China’s going the way of Spain, Ireland and Japan
by Merryn Somerset Webb
Originally published: January 15 2010
IT IS THE FASTEST-GROWING CONSUMER of luxury goods in the world. It will have an economy bigger than the US by 2027 (or maybe 2030, depending on who you listen to). It has 70 big cities, all crammed with new-build apartment blocks. It is home to the world’s largest dam. It buys more cars than America and produces half the world’s steel. It has grown somewhere between 8 and 10 per cent every year for decades and can keep doing so. It is the world’s second-largest consumer of energy. It produces 60 per cent of the world’s buttons in just one of its towns. It has a huge population with a growing middle class poised to gobble up every consumer good in sight.
Yes, it’s China – the world’s current miracle economy, the country that will dominate the decade, and the best possible home for your savings during that decade. That, at least, is the hype. But how much of it stands up to scrutiny? At the end of last year, I wrote here that while I agreed with much of the China story, I wouldn’t touch its markets because they were far too expensive.
But having looked at things in more depth, I’m beginning to doubt the status of the economic miracle itself. Why? Because, right now, it rests on about the most unstable of foundations there is: rampant credit growth.
China has been growing fast – at around 10 per cent a year – for about 30 years. That, says a note from Pivot Asset Management, combined with the fact that the growth has mostly been investment led, means that, “both in its duration and intensity”, China’s capital spending boom has now outstripped all other “previous great transformation periods”, such as those of postwar Japan and Germany.
The point? That China’s growth cycle is more mature than emerging: it has most of the infrastructure it needs already, and so should be slowing rather than accelerating its capital spending.
When you look at where capital spending is now going, that makes sense. On YouTube, you will find an amazing film of the city of Ordos. It is newly built and could be home to 1m people. Instead, it’s empty. With prices rising 50-60 per cent a year in some areas, its houses have been bought by investors expecting to make a turn without having to bother with pesky tenants. Think Manchester 2006.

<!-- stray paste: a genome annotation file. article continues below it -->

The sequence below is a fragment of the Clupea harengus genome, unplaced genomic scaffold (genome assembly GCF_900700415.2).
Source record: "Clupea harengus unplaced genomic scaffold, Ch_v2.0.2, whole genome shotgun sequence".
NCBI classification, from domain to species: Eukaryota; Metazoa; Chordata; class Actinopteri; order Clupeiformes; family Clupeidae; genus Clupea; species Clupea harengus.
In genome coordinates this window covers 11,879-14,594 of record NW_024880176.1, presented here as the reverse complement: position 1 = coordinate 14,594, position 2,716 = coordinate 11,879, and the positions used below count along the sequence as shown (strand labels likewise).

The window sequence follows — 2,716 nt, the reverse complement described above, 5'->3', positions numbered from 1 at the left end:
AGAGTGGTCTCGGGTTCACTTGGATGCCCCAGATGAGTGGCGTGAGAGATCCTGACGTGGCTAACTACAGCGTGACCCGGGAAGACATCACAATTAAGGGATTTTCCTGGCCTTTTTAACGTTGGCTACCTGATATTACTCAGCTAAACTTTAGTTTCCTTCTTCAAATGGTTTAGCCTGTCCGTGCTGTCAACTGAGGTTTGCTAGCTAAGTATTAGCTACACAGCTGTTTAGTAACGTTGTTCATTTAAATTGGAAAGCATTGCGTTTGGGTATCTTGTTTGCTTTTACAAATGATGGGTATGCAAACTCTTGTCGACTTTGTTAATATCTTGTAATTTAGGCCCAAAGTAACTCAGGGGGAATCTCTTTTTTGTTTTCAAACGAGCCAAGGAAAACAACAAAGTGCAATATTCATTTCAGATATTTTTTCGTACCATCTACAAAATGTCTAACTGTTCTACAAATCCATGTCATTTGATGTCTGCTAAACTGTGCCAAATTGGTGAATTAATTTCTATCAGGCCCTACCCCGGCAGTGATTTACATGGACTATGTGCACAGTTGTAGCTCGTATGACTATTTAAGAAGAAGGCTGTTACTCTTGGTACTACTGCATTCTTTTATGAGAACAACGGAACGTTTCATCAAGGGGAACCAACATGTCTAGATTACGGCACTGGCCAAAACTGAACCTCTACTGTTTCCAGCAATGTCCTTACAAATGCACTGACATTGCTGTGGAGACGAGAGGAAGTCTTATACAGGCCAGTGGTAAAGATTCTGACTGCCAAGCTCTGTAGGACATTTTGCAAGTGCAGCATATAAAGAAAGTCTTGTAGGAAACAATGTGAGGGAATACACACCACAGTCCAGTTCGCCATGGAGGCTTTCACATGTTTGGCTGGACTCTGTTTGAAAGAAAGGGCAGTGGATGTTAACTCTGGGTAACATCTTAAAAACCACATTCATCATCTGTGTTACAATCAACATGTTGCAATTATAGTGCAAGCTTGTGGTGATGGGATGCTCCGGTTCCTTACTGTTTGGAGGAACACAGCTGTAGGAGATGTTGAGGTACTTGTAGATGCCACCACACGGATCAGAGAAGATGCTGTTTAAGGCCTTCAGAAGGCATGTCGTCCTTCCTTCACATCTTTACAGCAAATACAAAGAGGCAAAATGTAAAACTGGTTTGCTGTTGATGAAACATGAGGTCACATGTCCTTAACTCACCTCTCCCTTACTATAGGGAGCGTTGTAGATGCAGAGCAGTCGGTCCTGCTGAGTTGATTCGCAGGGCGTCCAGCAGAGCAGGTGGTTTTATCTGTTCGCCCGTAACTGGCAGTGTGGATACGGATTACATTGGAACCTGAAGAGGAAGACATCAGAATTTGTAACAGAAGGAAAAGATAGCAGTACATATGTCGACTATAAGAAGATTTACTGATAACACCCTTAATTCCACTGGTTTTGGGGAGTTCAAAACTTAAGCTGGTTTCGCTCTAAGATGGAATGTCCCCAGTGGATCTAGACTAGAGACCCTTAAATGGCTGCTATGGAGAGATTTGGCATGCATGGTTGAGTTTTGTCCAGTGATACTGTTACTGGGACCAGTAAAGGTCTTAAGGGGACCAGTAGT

And it isn’t just residential cities that are empty. China now has more ports, offices, airports and steel factories than it will know what to do with for many years to come. Commercial property vacancy rates in central Shanghai are said to be as high as 50 per cent.
Yet far from pulling back on building, the Chinese are pushing on at speed. In the first three quarters of 2009, China’s industrial capacity expanded at more than 25 per cent. So what’s going on? It’s all about the global credit bubble. Its collapse was nasty for China. Much of China’s expansion was based on exporting goods to westerners buying them on credit, so vanishing credit quickly meant vanishing exports.
China’s response has been to try to keep its famous growth rate going (and head off social unrest and so on in the process) by replacing export demand with state-sponsored demand – $586bn worth of it in direct spending and many billions more in unfettered bank lending.
The result? Its very own credit bubble. Today, far from being the miracle economy of the popular imagination, China looks to be caught in a nasty trap of artificial and unsustainable growth driven by rapid credit growth and bubble psychology (everyone thinks the authorities can and will stop asset prices falling).
In the first five working days of January alone, China’s commercial banks are said to have lent out the equivalent of more than $50bn. Not good. Dylan Grice of Société Générale points to a recent study from the National Bureau of Economic Research that looked at 60 financial crises going back 140 years and asked if there was one good indicator of a coming crisis. There was: rapid credit growth.
Look at it like that, and the Chinese miracle begins to look like it might end in rather the same way as the Irish, Spanish and Japanese miracles. Still, the state of an economy is rarely the best predictor of stock market returns. The price you pay is. I’ve just been reading John Cassidy’s latest book How Markets Fail, The Logic of Economic Calamities. In it, he reminds us that researchers have shown again and again that value stocks (those with a low price/ earnings ratio or low price- to-book ratio, or dividend ratio) “systematically outperform” so-called growth stocks.
But look at the Chinese market now and there is, I think, one thing you can be pretty sure of: overall, you are not getting much value. As Peter Tasker pointed out in the FT earlier this week, the Shanghai market trades on a Graham and Dodd price/earnings ratio (which uses the 10-year average) of around 50 times. Hard to see how it could systematically outperform from that kind of starting point, isn’t it?